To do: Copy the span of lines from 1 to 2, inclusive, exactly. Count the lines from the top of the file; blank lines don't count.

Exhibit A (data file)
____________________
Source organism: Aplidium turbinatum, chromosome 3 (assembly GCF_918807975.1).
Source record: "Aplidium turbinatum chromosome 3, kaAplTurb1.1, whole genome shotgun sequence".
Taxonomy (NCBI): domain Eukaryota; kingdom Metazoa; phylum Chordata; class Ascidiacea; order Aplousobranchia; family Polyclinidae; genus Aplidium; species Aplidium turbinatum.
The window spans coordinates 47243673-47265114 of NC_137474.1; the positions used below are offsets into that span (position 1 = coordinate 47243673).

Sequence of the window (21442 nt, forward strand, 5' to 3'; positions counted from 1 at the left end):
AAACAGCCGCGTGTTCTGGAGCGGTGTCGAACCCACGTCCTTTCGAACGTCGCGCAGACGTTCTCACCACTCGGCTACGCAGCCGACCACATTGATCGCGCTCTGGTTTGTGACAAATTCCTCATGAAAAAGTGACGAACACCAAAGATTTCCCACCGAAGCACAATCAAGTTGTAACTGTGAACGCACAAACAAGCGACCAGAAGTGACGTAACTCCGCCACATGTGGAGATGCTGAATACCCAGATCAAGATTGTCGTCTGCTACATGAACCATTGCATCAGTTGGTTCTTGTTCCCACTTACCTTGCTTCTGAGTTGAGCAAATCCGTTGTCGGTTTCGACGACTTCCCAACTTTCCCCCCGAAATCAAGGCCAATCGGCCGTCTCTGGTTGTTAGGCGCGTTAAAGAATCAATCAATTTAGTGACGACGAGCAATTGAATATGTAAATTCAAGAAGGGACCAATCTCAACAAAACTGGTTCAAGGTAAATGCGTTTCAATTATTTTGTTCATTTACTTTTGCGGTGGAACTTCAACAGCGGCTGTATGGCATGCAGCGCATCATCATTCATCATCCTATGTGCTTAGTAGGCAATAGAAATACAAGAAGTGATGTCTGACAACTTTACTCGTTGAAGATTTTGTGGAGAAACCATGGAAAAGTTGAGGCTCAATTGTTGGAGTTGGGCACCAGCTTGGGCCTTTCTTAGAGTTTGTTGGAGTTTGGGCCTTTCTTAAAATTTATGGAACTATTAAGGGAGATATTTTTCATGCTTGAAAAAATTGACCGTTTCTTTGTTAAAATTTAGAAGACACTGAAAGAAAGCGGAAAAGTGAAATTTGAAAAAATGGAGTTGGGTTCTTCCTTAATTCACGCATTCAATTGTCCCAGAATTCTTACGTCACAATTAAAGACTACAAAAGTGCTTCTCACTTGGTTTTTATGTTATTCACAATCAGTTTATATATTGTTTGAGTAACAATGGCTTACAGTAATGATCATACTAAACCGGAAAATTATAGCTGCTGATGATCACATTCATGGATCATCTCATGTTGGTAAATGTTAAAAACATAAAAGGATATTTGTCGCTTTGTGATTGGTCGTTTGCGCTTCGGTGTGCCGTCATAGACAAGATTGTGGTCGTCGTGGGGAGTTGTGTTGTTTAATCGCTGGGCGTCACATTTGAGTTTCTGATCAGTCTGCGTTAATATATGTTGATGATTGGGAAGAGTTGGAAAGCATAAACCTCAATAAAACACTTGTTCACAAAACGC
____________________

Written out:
Source organism: Aplidium turbinatum, chromosome 3 (assembly GCF_918807975.1).
Source record: "Aplidium turbinatum chromosome 3, kaAplTurb1.1, whole genome shotgun sequence".